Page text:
Oakland --------------------------------------------------------------------------------As a parent raising a child in the city, I was disappointed in the irreverent tone of the "Parenting Through the Haze" story (April 22). The previous evening my block in the Western Addition erupted with gunshots, once again, as rival drug gangs in our neighborhood fought for the right to service the more affluent addicts around us. 
Parents, if you choose to keep illegal drugs in your home, tell your kids the whole story. Tell them that drug distribution, including cheap little dime bags of pot, ravage the poor and mostly minority neighborhoods in our own city. Tell them that the war on drugs will never go away until the demand decreases, but that our government will always focus on the supply. Tell them that once they start buying drugs, they are not just part of the problem, they are the whole problem. And parents, do you really think introducing drugs to your kids is a good idea? Has it helped you become a better person? Justin McDonald San Francisco --------------------------------------------------------------------------------Great article ("Parenting Through the Haze"). I'm not a pot smoker or a drinker, and neither are my two teenage sons, but I agree with the White House's Bertha Madras: Hallucinating with pot is not the same thing as having a glass of wine with dinner. The California PTA, through its Safety First booklet, irresponsibly advises that teenagers who smoke pot should moderate their use of this hallucinogenic drug, thereby incorrectly implying that it is possible for most young people to do so. People who use pot should not have kids, and people with kids should not use pot, unless they're satisfied with the prospect of having pot-smoking kids. Yeah, that's what we need more of, huh? Then we'll have more people to party with. 
Stuart Milligan San Francisco --------------------------------------------------------------------------------After doing a double take on the cover of the April 22 magazine (too bad it didn't come out on 4/20!), I realized with delight that the marijuana topic has finally gone mainstream. Joe Garofoli's article on how pot-smoking parents can break it to their kids was well written. I am nearly 50 year old, and have a different problem: How do I explain my casual indulgence of pot to my parents, who are strait-laced septuagenarians? I went to visit my folks in Palo Alto, and lying on their polished coffee table was your magazine with a glorious picture of a pot leaf gracing the cover. It was the perfect opportunity to engage in dialogue. The fact that The San Francisco Chronicle chose to address this issue in such an evenhanded manner enabled me to broach this sensitive topic with my parents. Thank you! Calus McCoy Ross --------------------------------------------------------------------------------Inspiring writing I just love the fact that I can always count on a wonderful piece of writing in the My Word part of The Chronicle Magazine. That feature never fails to inspire me, and "Going To" by Toni Mirosevich (April 15) may have been the best ever. I've been continually impressed week after week, and this one was especially outstanding. Jane Super San Francisco Send letters to: Letters Editor, Chronicle Magazine, 901 Mission St., San Francisco, CA 94103. E-mail letters to: magazine; fax (415) 543-6956. Include name, city and phone number. Unsolicited contributions must be accompanied by a stamped, self-addressed envelope. The San Francisco Chronicle Magazine does not accept responsibility for any unsolicited items. This article appeared on page CM - 2 of the San Francisco Chronicle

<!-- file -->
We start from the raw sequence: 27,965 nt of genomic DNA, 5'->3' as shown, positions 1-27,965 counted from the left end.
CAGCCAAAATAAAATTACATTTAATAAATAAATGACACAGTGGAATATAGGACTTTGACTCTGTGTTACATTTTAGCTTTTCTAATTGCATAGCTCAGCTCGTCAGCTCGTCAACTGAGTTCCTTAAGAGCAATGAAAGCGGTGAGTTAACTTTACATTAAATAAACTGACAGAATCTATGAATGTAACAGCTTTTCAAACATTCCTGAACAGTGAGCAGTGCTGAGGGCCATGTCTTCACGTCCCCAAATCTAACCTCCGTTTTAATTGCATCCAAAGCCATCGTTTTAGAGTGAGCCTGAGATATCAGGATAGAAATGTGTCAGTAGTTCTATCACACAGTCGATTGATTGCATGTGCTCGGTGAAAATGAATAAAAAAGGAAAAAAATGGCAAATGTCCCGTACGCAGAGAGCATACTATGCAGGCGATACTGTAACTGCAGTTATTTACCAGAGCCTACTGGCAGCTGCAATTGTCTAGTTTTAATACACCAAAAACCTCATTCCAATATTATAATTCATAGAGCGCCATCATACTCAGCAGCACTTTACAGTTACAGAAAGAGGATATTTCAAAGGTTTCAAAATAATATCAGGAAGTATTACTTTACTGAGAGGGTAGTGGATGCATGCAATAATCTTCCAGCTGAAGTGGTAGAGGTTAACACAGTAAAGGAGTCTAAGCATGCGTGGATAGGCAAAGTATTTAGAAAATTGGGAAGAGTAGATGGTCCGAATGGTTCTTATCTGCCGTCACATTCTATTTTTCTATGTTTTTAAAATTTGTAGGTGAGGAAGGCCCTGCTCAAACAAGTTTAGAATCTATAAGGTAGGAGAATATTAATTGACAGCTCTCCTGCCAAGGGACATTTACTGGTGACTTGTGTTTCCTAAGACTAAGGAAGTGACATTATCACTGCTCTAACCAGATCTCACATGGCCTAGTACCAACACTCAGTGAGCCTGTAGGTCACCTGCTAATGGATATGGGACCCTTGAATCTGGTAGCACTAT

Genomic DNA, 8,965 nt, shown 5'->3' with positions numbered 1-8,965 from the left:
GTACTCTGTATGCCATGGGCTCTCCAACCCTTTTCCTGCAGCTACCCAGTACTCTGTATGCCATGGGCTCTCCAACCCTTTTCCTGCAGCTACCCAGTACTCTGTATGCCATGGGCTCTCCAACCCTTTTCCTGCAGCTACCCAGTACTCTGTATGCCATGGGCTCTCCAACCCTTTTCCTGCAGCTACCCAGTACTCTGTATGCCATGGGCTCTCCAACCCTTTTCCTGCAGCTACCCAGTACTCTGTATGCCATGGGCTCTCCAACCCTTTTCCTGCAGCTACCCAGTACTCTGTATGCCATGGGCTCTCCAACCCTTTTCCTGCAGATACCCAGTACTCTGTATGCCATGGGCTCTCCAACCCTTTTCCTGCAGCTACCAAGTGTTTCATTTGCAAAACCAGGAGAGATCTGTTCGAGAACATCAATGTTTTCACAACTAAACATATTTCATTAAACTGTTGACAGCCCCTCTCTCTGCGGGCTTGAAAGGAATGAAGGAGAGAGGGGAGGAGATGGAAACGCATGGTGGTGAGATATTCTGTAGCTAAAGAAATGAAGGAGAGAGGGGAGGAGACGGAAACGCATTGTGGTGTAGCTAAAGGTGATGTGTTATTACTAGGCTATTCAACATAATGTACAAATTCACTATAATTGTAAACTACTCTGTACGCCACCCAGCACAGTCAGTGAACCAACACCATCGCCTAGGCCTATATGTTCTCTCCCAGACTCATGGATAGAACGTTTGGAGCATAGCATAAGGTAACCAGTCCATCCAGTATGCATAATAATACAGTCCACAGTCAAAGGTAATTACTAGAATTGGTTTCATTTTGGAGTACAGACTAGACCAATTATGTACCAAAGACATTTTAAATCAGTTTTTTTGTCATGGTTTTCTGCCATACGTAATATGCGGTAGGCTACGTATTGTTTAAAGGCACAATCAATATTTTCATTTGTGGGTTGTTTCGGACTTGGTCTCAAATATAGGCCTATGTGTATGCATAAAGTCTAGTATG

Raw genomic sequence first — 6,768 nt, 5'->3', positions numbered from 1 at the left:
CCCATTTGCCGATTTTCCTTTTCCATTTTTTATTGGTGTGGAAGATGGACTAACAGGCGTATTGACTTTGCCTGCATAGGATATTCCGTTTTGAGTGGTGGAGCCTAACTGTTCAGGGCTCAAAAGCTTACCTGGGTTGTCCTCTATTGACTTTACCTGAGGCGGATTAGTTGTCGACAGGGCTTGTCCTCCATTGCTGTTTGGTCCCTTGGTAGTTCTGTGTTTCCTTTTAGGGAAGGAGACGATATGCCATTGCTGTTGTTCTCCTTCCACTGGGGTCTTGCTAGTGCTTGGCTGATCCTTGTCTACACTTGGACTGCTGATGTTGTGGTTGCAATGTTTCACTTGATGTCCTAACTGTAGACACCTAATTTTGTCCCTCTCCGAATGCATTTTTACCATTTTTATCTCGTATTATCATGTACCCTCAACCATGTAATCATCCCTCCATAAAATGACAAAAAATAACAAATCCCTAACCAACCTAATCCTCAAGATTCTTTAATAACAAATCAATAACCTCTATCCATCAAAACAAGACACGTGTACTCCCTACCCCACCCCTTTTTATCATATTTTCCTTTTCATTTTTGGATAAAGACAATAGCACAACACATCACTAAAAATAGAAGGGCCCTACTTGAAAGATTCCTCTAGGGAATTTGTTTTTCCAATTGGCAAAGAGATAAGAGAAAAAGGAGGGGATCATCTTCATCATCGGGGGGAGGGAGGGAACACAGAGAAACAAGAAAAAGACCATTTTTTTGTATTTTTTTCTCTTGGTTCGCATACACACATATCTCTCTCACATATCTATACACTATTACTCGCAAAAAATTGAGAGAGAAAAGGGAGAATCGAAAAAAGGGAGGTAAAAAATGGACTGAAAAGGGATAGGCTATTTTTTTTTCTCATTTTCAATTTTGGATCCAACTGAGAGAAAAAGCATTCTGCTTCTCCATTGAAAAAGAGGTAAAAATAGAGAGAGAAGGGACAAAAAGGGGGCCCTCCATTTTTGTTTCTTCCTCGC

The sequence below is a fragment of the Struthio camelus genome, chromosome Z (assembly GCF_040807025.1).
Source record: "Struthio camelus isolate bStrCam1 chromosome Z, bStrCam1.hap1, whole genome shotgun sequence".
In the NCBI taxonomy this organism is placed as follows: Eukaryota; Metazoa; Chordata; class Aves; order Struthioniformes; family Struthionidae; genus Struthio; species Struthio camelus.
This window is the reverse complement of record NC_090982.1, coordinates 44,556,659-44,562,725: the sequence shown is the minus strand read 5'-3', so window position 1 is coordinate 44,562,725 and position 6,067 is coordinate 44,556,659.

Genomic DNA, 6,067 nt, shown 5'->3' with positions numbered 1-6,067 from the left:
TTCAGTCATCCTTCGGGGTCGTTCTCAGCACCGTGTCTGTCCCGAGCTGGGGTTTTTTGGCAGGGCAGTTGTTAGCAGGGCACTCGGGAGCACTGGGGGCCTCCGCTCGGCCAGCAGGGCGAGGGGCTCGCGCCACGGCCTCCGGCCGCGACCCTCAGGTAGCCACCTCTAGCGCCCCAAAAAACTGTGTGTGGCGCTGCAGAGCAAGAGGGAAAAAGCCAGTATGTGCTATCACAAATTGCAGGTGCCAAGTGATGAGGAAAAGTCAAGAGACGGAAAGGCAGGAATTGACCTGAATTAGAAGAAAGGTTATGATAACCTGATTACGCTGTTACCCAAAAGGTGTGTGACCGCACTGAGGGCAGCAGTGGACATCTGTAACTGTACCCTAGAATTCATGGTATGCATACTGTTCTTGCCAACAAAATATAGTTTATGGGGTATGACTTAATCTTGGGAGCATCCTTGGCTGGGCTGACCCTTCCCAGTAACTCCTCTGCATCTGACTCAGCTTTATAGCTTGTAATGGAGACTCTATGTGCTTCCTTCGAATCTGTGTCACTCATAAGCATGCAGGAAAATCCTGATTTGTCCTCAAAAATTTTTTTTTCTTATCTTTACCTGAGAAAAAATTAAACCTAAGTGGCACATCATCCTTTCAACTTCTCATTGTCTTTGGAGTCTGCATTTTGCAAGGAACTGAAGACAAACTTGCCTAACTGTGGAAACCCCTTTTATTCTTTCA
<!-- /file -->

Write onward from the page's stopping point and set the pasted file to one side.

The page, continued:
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Comment #9 posted by Hope on April 25, 2007 at 10:49:52 PT
Thank you, Museman.
That is very interesting...part of the book I think you should write about your life and family.Yes. That, "I'm going to tell the authorities you smoke pot!" has got to be one of the worst.In the seventies, my children knew I smoked pot. I told them it was against the law, and that the law is usually something to be very much respected, but that the law in this case was wrong. I did regret that they had such a big burden to carry for such little children. I know it worried them...although they have very fond memories of their childhood during that era...some that didn't listening in the evening as they went to peacefully to sleep to the "water pipe" "bubbling" as we and our friends smoked and Led Zeppelin singing them to sleep. We had a remarkable looking hookah for them to remember...but we didn't use it. The dang bowl was huge. Their memories are good but I still think I shouldn't have burdened such young children with the truth of the cruelty of our system. It was a big "ssshhhhhhh" thing...and they handled it well. Very well...but I think, if I had it to do again, although it turned out well, that I wouldn't have had them to carry such a grown up burden.When I gave it up, I told them. When I picked it up from time to time again over the years...I didn't mention it to them... for one reason and one reason only...not to worry them about someone coming to arrest me or having to keep a big secret. They've all grown into remarkably stable, successful, and healthy people.Not one has ever had a "drug" or serious emotional problem of any kind. Grace of God! Halleleujah!I saw that it was a mistake for a friend of mine to let her children know she used cannabis. They, like their father, held it against her in ugly ways. I heard one of them say, when asked where she was, "Oh she's probably out there in the barn sucking on a roach." That dismayed me. She made a bad choice in letting them know what she was doing.It's difficult and this article is an excellent article. This situation is always a curious conundrum to me. Every situation is different. Let's hope we all make the right choices for our situation.It should be legal...for everyone's sake...including the "children".